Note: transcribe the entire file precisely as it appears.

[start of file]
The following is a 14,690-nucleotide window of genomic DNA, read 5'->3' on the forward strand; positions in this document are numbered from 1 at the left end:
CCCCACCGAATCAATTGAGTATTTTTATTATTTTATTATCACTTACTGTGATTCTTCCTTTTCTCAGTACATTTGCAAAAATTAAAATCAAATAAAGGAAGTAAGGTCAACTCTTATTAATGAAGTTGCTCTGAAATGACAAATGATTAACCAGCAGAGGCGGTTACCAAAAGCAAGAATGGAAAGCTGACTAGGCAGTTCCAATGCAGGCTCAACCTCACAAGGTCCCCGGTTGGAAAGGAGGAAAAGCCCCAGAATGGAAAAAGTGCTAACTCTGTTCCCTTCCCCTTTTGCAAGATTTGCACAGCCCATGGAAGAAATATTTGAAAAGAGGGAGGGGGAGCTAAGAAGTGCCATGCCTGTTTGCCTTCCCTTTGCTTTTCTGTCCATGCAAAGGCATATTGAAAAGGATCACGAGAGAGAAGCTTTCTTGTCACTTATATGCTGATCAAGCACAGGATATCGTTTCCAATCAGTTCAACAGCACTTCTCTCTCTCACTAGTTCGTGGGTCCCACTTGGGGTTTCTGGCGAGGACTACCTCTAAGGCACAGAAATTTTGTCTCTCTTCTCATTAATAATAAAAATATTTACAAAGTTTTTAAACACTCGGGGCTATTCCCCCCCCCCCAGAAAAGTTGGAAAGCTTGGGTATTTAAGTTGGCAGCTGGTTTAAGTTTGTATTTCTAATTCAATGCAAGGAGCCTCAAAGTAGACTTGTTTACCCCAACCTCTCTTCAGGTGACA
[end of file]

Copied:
The following is a 14,690-nucleotide window of genomic DNA, read 5'->3' on the forward strand; positions in this document are numbered from 1 at the left end:
CCCCACCGAATCAATTGAGTATTTTTATTATTTTATTATCACTTACTGTGATTCTTCCTTTTCTCAGTACATTTGCAAAAATTAAAATCAAATAAAGGAAGTAAGGTCAACTCTTATTAATGAAGTTGCTCTGAAATGACAAATGATTAACCAGCAGAGGCGGTTACCAAAAGCAAGAATGGAAAGCTGACTAGGCAGTTCCAATGCAGGCTCAACCTCACAAGGTCCCCGGTTGGAAAGGAGGAAAAGCCCCAGAATGGAAAAAGTGCTAACTCTGTTCCCTTCCCCTTTTGCAAGATTTGCACAGCCCATGGAAGAAATATTTGAAAAGAGGGAGGGGGAGCTAAGAAGTGCCATGCCTGTTTGCCTTCCCTTTGCTTTTCTGTCCATGCAAAGGCATATTGAAAAGGATCACGAGAGAGAAGCTTTCTTGTCACTTATATGCTGATCAAGCACAGGATATCGTTTCCAATCAGTTCAACAGCACTTCTCTCTCTCACTAGTTCGTGGGTCCCACTTGGGGTTTCTGGCGAGGACTACCTCTAAGGCACAGAAATTTTGTCTCTCTTCTCATTAATAATAAAAATATTTACAAAGTTTTTAAACACTCGGGGCTATTCCCCCCCCCCCAGAAAAGTTGGAAAGCTTGGGTATTTAAGTTGGCAGCTGGTTTAAGTTTGTATTTCTAATTCAATGCAAGGAGCCTCAAAGTAGACTTGTTTACCCCAACCTCTCTTCAGGTGACA